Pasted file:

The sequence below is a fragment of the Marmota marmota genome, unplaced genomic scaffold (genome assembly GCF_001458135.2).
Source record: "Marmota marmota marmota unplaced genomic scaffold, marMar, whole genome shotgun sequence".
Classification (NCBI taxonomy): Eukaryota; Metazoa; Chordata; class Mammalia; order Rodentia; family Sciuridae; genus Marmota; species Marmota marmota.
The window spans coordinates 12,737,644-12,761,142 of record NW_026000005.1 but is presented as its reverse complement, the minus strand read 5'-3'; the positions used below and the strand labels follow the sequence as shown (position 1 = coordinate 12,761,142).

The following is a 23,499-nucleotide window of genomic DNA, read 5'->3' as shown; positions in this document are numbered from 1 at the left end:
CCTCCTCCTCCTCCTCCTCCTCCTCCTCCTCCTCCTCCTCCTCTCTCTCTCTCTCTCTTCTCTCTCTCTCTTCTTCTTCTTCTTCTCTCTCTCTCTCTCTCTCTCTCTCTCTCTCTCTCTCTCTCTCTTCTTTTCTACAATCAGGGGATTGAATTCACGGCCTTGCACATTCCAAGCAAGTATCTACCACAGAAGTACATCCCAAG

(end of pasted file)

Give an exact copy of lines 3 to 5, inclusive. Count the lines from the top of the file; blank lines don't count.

Classification (NCBI taxonomy): Eukaryota; Metazoa; Chordata; class Mammalia; order Rodentia; family Sciuridae; genus Marmota; species Marmota marmota.
The window spans coordinates 12,737,644-12,761,142 of record NW_026000005.1 but is presented as its reverse complement, the minus strand read 5'-3'; the positions used below and the strand labels follow the sequence as shown (position 1 = coordinate 12,761,142).

The following is a 23,499-nucleotide window of genomic DNA, read 5'->3' as shown; positions in this document are numbered from 1 at the left end: